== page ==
Last week, the SETI (Search for Extraterrestrial Intelligence) Institute and the University of California, Berkeley, unveiled the first 42 radio dishes of the new Allen Telescope Array (ATA). This telescope–essentially a set of dish-shaped antennas that collect radiation from space–will point toward the sky, scanning it for stray signals and signs of extraterrestrial life. Eventually, the array will consist of a staggering 350 dishes.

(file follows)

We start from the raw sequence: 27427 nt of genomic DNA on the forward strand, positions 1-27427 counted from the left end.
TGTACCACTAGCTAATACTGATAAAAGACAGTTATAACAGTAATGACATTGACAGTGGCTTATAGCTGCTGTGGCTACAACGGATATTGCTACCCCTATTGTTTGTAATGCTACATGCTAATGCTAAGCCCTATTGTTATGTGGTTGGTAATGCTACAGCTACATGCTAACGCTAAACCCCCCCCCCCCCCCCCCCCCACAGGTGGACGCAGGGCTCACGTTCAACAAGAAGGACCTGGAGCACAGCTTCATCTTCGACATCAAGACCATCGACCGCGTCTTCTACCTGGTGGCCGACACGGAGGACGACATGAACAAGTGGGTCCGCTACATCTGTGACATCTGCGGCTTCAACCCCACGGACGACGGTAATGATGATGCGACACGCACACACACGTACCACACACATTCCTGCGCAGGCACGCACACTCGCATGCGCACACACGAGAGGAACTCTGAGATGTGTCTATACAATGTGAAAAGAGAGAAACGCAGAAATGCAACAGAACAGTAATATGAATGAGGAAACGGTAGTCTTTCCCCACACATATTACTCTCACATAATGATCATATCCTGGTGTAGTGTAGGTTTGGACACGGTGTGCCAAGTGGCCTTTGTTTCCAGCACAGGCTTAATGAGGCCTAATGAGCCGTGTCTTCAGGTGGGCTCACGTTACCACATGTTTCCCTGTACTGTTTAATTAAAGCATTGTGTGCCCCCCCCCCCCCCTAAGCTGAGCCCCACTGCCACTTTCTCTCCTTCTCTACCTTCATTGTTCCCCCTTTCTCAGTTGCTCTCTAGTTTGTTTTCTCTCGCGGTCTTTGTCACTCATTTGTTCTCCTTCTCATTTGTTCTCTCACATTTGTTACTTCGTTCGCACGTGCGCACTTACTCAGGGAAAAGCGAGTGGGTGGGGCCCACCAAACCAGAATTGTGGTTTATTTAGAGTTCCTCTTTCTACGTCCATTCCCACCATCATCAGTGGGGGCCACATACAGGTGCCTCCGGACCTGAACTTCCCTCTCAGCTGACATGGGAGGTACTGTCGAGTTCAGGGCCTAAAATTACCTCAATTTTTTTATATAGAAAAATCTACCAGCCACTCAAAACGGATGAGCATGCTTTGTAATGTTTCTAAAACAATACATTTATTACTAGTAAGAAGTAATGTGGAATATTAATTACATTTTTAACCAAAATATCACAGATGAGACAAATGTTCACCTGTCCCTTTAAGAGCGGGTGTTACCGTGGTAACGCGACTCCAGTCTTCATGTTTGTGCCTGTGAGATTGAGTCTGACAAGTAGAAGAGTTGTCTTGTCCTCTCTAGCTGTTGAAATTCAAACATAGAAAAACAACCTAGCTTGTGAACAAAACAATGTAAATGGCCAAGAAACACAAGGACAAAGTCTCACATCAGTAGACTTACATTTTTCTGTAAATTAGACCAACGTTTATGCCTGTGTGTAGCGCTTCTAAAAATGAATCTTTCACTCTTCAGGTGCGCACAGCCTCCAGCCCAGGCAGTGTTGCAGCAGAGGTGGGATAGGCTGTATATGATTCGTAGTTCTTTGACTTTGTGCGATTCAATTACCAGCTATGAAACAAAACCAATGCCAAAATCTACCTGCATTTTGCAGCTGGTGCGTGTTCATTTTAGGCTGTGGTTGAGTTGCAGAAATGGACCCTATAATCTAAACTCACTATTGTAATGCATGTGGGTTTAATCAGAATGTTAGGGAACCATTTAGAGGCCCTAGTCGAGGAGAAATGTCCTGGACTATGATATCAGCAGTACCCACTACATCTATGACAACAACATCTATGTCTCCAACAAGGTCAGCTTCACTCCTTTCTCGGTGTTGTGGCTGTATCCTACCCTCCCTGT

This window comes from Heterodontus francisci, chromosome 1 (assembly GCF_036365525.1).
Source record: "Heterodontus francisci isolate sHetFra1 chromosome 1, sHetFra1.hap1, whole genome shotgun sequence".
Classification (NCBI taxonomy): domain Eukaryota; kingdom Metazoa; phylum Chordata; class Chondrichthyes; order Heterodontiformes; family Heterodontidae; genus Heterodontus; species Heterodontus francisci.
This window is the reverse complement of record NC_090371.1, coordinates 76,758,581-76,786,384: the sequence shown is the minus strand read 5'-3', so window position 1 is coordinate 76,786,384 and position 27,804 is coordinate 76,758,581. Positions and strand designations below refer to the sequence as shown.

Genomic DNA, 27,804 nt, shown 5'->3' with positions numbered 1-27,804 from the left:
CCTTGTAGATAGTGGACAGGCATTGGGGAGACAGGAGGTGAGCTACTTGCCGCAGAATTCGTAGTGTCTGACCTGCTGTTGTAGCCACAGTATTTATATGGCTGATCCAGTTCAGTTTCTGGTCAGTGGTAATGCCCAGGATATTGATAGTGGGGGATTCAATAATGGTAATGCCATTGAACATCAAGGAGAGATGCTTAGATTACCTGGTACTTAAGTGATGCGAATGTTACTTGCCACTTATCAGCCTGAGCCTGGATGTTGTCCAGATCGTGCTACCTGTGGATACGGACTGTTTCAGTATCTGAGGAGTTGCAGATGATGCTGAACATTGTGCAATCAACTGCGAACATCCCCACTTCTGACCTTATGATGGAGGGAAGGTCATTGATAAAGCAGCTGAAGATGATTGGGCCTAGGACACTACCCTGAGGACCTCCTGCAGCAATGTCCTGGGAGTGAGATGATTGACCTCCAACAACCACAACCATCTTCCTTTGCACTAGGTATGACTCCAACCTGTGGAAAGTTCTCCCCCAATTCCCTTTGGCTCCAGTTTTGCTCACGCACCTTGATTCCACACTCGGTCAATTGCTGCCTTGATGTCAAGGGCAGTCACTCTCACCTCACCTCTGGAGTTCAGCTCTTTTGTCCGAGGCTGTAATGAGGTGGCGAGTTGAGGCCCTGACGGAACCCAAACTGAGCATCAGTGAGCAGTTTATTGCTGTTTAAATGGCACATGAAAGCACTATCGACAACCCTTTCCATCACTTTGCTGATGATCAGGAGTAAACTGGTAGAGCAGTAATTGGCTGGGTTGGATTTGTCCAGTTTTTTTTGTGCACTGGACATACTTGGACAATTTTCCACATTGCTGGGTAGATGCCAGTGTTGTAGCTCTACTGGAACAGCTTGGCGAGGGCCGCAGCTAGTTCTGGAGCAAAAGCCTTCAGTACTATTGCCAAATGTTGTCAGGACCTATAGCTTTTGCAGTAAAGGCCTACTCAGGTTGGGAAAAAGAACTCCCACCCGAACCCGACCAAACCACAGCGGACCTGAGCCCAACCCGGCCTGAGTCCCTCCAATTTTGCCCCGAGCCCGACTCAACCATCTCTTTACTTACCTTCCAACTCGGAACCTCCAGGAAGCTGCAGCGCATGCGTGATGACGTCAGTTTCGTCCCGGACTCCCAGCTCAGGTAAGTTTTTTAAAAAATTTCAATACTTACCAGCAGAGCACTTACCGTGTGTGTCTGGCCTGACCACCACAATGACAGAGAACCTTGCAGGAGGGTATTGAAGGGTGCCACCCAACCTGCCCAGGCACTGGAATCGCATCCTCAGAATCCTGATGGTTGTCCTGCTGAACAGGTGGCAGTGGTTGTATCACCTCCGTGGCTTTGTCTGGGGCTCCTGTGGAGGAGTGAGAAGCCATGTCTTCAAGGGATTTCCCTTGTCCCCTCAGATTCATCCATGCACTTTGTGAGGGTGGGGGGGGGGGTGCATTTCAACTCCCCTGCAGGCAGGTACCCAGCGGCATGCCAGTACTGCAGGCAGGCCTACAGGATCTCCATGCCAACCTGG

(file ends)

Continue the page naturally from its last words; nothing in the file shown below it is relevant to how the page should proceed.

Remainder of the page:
Previously, most radio telescope arrays have had a relatively small number of antennas. But because of the drop in cost of high-performance radio amplifiers, it’s now feasible to build a large number of small dishes–each one in the ATA is six meters in diameter–while keeping costs down.
With 42 dishes, the radio will have a wide-angle view of the sky, be able to observe several star systems concurrently, and monitor 40 million radio channels. According to a press release on SETI’s website, the ATA will eventually look at a million nearby start systems–a thousand times more systems than has ever been examined in the past.
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